Too many cooks spoil the broth? No! It is a matter of two heads are better than one. At the Faculty of Engineering (Stellenbosch University) the smart approach to research these days is for different disciplines to work together to complement each other and to increase the impact of the research.
A perfect example of such an interdisciplinary project is the work done by Prof Willie Perold, an electronic engineer in the Department of Electrical and Electronic Engineering, and Prof Resia Pretorius (Department of Physiological Sciences in the Faculty of Science) who is an expert on blood cell morphology. Together they are working on a novel hand-held nano-electronic biosensor that will use only one drop of blood to diagnose cancer more rapidly and at a lower cost than current methods.
"We have been working together for some time and are co-supervising three postgraduate students," says Prof Perold. "Currently, we are working on the early detection of inflammatory conditions, such as cancer. Two of our projects investigate the occurrence of the protein serum amyloid A (SAA). This protein is interesting as it increases noticeably when there is inflammation in the body."
Prof Pretorius confirms this: "In full-blown stage 3 cancer, SAA levels are 1 000 times higher than normal. A great increase in serum amyloid A in the blood therefore is a sign that something is wrong."
Prof Perold adds: "With our biosensor we aim to pick up the onset of inflammation during the early stages by the detection of SAA in the blood sample. Long before cancer manifests, it should therefore be traceable through the high levels of SAA that 'gives it away'."
In order to develop the small biosensor, Prof Perold builds on a previous project in which a similar device was developed to detect Escherichia coli in a few minutes.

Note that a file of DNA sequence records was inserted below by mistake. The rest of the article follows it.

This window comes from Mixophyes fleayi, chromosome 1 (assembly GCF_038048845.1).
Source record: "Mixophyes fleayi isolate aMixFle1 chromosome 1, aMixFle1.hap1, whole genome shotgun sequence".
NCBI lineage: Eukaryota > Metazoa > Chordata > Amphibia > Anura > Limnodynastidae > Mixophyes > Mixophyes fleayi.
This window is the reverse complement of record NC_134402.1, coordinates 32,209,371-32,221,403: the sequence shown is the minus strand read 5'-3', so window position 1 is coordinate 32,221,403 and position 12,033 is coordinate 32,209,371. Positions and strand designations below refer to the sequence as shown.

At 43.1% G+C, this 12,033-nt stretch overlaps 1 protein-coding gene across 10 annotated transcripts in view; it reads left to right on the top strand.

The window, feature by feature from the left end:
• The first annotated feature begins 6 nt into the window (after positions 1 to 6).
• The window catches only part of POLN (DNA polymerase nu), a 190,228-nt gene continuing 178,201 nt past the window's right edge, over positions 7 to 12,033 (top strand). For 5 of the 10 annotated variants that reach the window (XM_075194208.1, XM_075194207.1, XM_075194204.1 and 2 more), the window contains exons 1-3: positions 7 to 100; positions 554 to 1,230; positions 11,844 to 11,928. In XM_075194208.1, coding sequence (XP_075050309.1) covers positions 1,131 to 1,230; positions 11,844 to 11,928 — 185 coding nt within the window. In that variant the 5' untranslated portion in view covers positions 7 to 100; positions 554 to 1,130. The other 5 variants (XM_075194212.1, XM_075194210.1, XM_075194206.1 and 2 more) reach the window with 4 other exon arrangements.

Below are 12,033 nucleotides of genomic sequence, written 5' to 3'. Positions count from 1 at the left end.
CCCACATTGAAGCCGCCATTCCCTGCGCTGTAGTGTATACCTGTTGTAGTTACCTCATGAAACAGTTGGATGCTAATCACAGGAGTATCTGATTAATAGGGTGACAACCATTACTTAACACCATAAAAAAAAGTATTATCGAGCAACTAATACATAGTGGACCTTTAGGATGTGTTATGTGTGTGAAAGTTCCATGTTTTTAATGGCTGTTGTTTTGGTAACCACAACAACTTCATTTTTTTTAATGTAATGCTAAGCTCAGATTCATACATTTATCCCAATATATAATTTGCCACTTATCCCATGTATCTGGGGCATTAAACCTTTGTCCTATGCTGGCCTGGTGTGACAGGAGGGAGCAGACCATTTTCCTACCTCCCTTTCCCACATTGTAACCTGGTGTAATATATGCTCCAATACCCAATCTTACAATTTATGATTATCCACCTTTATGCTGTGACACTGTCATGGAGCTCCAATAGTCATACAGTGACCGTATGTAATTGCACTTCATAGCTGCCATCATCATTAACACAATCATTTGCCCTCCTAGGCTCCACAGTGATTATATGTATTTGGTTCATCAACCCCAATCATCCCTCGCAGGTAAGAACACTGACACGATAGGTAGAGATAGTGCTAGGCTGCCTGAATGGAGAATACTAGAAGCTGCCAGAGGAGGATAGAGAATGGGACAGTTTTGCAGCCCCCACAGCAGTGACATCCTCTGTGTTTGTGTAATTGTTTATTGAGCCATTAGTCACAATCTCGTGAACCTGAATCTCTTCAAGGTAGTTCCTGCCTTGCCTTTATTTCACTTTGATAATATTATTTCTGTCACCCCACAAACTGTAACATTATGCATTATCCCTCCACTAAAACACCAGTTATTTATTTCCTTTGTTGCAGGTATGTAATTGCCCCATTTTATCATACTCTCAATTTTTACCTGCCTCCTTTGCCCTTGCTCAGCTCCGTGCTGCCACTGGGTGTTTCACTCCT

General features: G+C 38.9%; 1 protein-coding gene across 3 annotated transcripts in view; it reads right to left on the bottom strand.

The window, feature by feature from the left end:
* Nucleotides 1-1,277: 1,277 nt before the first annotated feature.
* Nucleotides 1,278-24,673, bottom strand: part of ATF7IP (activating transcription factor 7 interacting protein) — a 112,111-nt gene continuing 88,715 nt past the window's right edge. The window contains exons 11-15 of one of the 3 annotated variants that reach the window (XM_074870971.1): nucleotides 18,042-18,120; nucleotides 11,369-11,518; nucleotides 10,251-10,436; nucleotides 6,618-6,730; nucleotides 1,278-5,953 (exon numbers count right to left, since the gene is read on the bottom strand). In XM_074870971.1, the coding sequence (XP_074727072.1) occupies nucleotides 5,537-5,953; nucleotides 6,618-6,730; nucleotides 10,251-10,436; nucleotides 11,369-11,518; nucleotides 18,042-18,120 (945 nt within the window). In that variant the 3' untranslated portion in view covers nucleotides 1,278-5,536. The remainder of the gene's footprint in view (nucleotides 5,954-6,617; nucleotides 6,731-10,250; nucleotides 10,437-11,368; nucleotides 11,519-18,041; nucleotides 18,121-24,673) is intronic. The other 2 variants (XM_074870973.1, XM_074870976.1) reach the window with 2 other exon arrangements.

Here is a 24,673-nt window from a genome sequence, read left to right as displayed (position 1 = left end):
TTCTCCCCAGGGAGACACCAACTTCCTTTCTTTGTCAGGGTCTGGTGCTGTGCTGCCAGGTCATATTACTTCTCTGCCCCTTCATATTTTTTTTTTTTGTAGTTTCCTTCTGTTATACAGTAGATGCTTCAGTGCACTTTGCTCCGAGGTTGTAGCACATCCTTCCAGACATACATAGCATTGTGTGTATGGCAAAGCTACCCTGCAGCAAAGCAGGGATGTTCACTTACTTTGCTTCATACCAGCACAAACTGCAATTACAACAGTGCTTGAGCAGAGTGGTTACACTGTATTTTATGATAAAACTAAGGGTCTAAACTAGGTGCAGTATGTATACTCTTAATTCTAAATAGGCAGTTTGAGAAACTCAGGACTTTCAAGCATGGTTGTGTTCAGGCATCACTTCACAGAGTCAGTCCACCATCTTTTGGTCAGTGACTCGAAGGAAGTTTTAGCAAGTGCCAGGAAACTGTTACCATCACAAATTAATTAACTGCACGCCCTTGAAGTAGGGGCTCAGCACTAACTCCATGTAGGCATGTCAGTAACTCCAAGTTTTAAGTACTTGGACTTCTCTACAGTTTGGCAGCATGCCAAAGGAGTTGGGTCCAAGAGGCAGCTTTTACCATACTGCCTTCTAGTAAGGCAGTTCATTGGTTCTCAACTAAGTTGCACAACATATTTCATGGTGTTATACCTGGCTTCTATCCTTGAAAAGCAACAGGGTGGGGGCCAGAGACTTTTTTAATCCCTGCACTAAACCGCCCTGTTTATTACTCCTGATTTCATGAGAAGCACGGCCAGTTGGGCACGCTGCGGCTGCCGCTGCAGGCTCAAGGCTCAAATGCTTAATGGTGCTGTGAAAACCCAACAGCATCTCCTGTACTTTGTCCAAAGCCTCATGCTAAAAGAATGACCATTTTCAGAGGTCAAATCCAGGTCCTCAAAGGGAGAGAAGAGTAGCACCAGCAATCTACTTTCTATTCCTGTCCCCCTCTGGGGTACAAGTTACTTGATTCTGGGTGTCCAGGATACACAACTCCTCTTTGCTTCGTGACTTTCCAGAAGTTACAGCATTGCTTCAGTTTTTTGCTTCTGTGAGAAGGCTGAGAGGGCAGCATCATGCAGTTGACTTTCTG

"The process to develop the small electronic device is simple," he explains. "We use a specific material, such as paper or an electrospun nanofibre, on which we attach a bio-recognition element, such as SAA antibodies. The fibre is then connected to an electronic circuit that measures resistance. The antibodies will only bind with the protein (SAA) that we want to pick up. Consequently, if a drop of blood is added to the sensor and SAA is present in the blood, binding will take place between the antibodies and SAA. This binding will result in a change in the electronic circuit, which indicates the presence of inflammation.
"The SAA antibodies we need for the biosensor are produced especially for us by a small South African spin-off company that manufactures artificially produced antibodies in Alpacas. Our hand-held nano-electronic biosensor has been patented and we are now looking for funding," Prof Perold concludes.
This sensor has many advantages over conventional methods of detecting inflammation. It is faster than conventional methods where blood samples have to be sent to a laboratory for analysis. Another advantage is the biosensor's size. Because it is small, it is portable and ideal for use as a point-of-care device in remote areas.
Prof Pretorius and Prof Perold did an 8-minute interview on Carte Blanche on 2018.05.04. See their interview on Medical Innovations with Claire Mawisa here.
Left: An enlarged photograph of the printed biosensor.
Middle: Prof Wille Perold and Daniël Retief (postgraduate student) alongside the adapted inkjet printer that is used to manufacture biosensors in the nano-lab. The printer uses nanoparticle- and polymer ink mixtures to print conductive structures onto paper and other substrates. Mr Retief has a printed biosensor in his hand.
Right: Prof Resia Pretorius.